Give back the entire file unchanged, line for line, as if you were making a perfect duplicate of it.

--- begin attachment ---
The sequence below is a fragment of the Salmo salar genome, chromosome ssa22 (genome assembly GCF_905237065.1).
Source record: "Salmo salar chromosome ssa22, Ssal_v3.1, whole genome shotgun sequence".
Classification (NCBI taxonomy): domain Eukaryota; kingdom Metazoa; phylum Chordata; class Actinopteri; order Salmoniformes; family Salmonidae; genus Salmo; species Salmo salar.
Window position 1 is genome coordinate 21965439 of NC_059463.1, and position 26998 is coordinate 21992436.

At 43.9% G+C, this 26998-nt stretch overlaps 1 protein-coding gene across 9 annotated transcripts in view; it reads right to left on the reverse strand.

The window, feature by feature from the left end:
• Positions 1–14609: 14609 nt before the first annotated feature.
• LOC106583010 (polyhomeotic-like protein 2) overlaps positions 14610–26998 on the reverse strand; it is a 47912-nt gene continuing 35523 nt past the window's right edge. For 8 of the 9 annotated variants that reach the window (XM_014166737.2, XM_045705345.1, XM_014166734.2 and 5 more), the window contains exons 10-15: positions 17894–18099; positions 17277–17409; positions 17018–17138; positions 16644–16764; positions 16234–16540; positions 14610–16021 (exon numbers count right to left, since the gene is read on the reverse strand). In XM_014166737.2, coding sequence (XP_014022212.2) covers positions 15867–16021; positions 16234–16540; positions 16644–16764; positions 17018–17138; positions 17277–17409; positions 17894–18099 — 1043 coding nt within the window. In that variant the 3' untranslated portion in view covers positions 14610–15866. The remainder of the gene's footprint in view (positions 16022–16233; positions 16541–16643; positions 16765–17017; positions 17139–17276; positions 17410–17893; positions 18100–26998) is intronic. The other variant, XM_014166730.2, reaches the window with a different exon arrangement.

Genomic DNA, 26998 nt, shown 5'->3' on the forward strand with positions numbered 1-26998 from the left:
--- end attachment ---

The sequence below is a fragment of the Salmo salar genome, chromosome ssa22 (genome assembly GCF_905237065.1).
Source record: "Salmo salar chromosome ssa22, Ssal_v3.1, whole genome shotgun sequence".
Classification (NCBI taxonomy): domain Eukaryota; kingdom Metazoa; phylum Chordata; class Actinopteri; order Salmoniformes; family Salmonidae; genus Salmo; species Salmo salar.
Window position 1 is genome coordinate 21965439 of NC_059463.1, and position 26998 is coordinate 21992436.

At 43.9% G+C, this 26998-nt stretch overlaps 1 protein-coding gene across 9 annotated transcripts in view; it reads right to left on the reverse strand.

The window, feature by feature from the left end:
• Positions 1–14609: 14609 nt before the first annotated feature.
• LOC106583010 (polyhomeotic-like protein 2) overlaps positions 14610–26998 on the reverse strand; it is a 47912-nt gene continuing 35523 nt past the window's right edge. For 8 of the 9 annotated variants that reach the window (XM_014166737.2, XM_045705345.1, XM_014166734.2 and 5 more), the window contains exons 10-15: positions 17894–18099; positions 17277–17409; positions 17018–17138; positions 16644–16764; positions 16234–16540; positions 14610–16021 (exon numbers count right to left, since the gene is read on the reverse strand). In XM_014166737.2, coding sequence (XP_014022212.2) covers positions 15867–16021; positions 16234–16540; positions 16644–16764; positions 17018–17138; positions 17277–17409; positions 17894–18099 — 1043 coding nt within the window. In that variant the 3' untranslated portion in view covers positions 14610–15866. The remainder of the gene's footprint in view (positions 16022–16233; positions 16541–16643; positions 16765–17017; positions 17139–17276; positions 17410–17893; positions 18100–26998) is intronic. The other variant, XM_014166730.2, reaches the window with a different exon arrangement.

Genomic DNA, 26998 nt, shown 5'->3' on the forward strand with positions numbered 1-26998 from the left: